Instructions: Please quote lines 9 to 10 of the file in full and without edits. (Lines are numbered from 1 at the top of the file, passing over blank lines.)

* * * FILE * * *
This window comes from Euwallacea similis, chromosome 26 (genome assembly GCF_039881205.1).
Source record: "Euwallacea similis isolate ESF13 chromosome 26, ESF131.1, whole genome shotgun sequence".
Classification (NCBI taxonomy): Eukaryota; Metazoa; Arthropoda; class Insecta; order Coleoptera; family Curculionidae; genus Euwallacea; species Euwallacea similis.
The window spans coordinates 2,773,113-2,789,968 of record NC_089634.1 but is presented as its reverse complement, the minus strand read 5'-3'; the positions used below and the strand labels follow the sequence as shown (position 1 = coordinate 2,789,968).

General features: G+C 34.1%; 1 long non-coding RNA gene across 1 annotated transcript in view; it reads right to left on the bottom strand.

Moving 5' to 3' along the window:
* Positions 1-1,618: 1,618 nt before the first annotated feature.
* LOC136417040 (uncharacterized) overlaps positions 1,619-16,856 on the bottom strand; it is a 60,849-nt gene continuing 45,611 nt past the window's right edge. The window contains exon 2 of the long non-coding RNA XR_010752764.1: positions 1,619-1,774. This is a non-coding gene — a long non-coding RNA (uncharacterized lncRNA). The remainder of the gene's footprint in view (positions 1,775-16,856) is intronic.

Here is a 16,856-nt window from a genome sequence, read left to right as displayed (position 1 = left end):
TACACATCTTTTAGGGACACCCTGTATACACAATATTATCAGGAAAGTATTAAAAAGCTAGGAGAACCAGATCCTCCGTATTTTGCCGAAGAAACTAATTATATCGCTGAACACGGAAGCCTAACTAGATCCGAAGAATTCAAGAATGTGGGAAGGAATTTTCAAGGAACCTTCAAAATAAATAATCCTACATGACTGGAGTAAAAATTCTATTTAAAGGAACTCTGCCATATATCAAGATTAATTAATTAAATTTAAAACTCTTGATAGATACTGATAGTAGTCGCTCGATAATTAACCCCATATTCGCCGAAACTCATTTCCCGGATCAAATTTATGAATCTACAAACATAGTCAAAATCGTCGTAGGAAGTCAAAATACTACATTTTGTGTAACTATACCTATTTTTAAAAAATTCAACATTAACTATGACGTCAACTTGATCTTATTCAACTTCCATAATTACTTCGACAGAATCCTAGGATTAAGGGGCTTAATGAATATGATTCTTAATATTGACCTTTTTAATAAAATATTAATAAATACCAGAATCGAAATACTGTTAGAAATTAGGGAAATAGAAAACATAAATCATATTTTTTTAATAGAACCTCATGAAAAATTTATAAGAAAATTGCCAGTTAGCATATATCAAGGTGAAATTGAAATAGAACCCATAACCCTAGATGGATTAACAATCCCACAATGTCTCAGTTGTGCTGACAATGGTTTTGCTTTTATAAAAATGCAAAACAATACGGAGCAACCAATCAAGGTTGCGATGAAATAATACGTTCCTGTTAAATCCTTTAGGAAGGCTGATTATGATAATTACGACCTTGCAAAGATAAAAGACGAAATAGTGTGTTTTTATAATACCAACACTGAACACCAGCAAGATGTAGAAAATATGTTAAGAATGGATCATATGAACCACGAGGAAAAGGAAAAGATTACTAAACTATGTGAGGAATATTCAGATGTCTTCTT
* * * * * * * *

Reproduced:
Here is a 16,856-nt window from a genome sequence, read left to right as displayed (position 1 = left end):
TACACATCTTTTAGGGACACCCTGTATACACAATATTATCAGGAAAGTATTAAAAAGCTAGGAGAACCAGATCCTCCGTATTTTGCCGAAGAAACTAATTATATCGCTGAACACGGAAGCCTAACTAGATCCGAAGAATTCAAGAATGTGGGAAGGAATTTTCAAGGAACCTTCAAAATAAATAATCCTACATGACTGGAGTAAAAATTCTATTTAAAGGAACTCTGCCATATATCAAGATTAATTAATTAAATTTAAAACTCTTGATAGATACTGATAGTAGTCGCTCGATAATTAACCCCATATTCGCCGAAACTCATTTCCCGGATCAAATTTATGAATCTACAAACATAGTCAAAATCGTCGTAGGAAGTCAAAATACTACATTTTGTGTAACTATACCTATTTTTAAAAAATTCAACATTAACTATGACGTCAACTTGATCTTATTCAACTTCCATAATTACTTCGACAGAATCCTAGGATTAAGGGGCTTAATGAATATGATTCTTAATATTGACCTTTTTAATAAAATATTAATAAATACCAGAATCGAAATACTGTTAGAAATTAGGGAAATAGAAAACATAAATCATATTTTTTTAATAGAACCTCATGAAAAATTTATAAGAAAATTGCCAGTTAGCATATATCAAGGTGAAATTGAAATAGAACCCATAACCCTAGATGGATTAACAATCCCACAATGTCTCAGTTGTGCTGACAATGGTTTTGCTTTTATAAAAATGCAAAACAATACGGAGCAACCAATCAAGGTTGCGATGAAATAATACGTTCCTGTTAAATCCTTTAGGAAGGCTGATTATGATAATTACGACCTTGCAAAGATAAAAGACGAAATAGTGTGTTTTTATAATACCAACACTGAACACCAGCAAGATGTAGAAAATATGTTAAGAATGGATCATATGAACCACGAGGAAAAGGAAAAGATTACTAAACTATGTGAGGAATATTCAGATGTCTTCTT